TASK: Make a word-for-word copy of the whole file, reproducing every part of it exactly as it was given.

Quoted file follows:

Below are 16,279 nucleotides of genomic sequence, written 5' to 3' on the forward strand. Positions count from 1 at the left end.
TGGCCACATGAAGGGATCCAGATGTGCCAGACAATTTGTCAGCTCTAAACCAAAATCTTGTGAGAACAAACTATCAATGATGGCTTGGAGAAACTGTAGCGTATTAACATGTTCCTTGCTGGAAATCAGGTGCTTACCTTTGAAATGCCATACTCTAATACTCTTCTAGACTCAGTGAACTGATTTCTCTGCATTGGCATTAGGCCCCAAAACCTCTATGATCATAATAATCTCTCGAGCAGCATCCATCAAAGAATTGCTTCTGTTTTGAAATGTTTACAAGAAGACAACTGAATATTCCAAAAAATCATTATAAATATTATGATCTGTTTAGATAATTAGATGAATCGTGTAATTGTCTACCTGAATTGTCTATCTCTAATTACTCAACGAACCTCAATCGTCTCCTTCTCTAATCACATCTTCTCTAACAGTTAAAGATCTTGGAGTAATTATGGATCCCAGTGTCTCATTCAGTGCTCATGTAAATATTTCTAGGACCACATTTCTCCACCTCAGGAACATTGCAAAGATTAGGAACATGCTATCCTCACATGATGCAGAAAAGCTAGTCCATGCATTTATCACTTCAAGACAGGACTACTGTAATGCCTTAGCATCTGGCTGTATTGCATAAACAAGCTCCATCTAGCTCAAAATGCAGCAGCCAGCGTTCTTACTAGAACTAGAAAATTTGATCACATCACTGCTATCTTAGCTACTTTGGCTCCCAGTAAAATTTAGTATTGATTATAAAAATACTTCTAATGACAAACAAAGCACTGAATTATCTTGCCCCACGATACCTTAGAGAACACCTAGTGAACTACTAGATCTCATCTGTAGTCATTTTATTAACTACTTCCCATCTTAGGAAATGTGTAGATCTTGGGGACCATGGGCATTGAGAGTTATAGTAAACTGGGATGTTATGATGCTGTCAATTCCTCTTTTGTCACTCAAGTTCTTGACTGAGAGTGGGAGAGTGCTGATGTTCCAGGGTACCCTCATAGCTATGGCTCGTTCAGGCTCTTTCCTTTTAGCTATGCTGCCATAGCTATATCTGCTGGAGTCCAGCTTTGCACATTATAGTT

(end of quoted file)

Below are 16,279 nucleotides of genomic sequence, written 5' to 3' on the forward strand. Positions count from 1 at the left end.
TGGCCACATGAAGGGATCCAGATGTGCCAGACAATTTGTCAGCTCTAAACCAAAATCTTGTGAGAACAAACTATCAATGATGGCTTGGAGAAACTGTAGCGTATTAACATGTTCCTTGCTGGAAATCAGGTGCTTACCTTTGAAATGCCATACTCTAATACTCTTCTAGACTCAGTGAACTGATTTCTCTGCATTGGCATTAGGCCCCAAAACCTCTATGATCATAATAATCTCTCGAGCAGCATCCATCAAAGAATTGCTTCTGTTTTGAAATGTTTACAAGAAGACAACTGAATATTCCAAAAAATCATTATAAATATTATGATCTGTTTAGATAATTAGATGAATCGTGTAATTGTCTACCTGAATTGTCTATCTCTAATTACTCAACGAACCTCAATCGTCTCCTTCTCTAATCACATCTTCTCTAACAGTTAAAGATCTTGGAGTAATTATGGATCCCAGTGTCTCATTCAGTGCTCATGTAAATATTTCTAGGACCACATTTCTCCACCTCAGGAACATTGCAAAGATTAGGAACATGCTATCCTCACATGATGCAGAAAAGCTAGTCCATGCATTTATCACTTCAAGACAGGACTACTGTAATGCCTTAGCATCTGGCTGTATTGCATAAACAAGCTCCATCTAGCTCAAAATGCAGCAGCCAGCGTTCTTACTAGAACTAGAAAATTTGATCACATCACTGCTATCTTAGCTACTTTGGCTCCCAGTAAAATTTAGTATTGATTATAAAAATACTTCTAATGACAAACAAAGCACTGAATTATCTTGCCCCACGATACCTTAGAGAACACCTAGTGAACTACTAGATCTCATCTGTAGTCATTTTATTAACTACTTCCCATCTTAGGAAATGTGTAGATCTTGGGGACCATGGGCATTGAGAGTTATAGTAAACTGGGATGTTATGATGCTGTCAATTCCTCTTTTGTCACTCAAGTTCTTGACTGAGAGTGGGAGAGTGCTGATGTTCCAGGGTACCCTCATAGCTATGGCTCGTTCAGGCTCTTTCCTTTTAGCTATGCTGCCATAGCTATATCTGCTGGAGTCCAGCTTTGCACATTATAGTT